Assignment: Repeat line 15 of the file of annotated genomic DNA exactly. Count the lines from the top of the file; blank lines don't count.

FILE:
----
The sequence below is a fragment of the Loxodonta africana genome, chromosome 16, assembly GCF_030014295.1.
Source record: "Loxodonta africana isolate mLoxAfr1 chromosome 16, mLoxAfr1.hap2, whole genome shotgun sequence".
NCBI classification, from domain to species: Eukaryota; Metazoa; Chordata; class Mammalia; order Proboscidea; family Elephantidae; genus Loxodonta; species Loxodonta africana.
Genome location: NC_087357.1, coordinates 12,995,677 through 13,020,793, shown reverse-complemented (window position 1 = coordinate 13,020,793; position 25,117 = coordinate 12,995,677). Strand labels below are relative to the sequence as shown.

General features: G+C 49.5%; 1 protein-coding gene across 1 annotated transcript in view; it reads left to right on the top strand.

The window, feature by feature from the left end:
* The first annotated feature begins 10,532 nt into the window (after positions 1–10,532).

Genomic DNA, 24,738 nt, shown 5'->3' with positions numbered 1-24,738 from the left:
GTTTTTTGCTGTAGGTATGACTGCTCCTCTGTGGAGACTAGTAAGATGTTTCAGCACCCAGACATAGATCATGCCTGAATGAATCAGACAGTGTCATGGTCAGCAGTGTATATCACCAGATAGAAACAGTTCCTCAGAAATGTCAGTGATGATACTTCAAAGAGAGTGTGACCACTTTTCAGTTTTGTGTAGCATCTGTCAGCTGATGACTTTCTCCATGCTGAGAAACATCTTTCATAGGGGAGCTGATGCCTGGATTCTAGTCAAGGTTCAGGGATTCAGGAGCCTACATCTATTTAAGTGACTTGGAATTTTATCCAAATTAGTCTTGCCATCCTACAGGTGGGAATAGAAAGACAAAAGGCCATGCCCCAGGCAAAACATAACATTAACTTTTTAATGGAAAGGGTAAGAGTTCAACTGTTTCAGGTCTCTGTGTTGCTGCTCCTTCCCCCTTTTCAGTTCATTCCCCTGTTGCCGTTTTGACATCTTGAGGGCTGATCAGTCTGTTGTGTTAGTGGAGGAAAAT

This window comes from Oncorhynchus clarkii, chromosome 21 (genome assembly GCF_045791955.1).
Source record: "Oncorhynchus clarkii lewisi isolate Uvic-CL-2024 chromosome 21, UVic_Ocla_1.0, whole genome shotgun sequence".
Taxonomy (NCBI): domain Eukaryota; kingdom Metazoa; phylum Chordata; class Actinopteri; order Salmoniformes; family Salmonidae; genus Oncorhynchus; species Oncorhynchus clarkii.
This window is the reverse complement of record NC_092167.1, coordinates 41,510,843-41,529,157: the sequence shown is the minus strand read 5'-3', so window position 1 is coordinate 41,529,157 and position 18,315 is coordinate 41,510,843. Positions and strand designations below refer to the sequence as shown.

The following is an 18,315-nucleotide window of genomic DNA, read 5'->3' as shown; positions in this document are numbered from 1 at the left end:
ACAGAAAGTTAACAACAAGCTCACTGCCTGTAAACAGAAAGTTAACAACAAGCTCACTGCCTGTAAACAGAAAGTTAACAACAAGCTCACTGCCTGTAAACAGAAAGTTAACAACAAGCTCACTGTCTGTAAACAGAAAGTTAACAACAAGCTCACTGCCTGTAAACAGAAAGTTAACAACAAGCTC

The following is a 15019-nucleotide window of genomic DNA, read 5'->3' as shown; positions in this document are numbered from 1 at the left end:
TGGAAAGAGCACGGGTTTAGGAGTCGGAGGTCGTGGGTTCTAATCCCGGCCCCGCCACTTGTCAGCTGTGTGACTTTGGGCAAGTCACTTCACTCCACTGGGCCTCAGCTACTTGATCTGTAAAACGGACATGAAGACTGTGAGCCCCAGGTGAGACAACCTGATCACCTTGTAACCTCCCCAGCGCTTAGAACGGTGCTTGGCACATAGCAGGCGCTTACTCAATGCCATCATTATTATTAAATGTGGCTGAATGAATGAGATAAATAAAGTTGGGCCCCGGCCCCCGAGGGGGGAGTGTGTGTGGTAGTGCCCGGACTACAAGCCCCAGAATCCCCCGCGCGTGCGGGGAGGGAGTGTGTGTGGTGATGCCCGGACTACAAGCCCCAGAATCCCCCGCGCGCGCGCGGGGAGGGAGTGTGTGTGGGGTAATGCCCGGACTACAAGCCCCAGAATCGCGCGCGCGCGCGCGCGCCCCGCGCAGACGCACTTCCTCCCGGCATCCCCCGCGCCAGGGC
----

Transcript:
ACAGAAAGTTAACAACAAGCTCACTGCCTGTAAACAGAAAGTTAACAACAAGCTCACTGCCTGTAAACAGAAAGTTAACAACAAGCTCACTGCCTGTAAACAGAAAGTTAACAACAAGCTCACTGTCTGTAAACAGAAAGTTAACAACAAGCTCACTGCCTGTAAACAGAAAGTTAACAACAAGCTC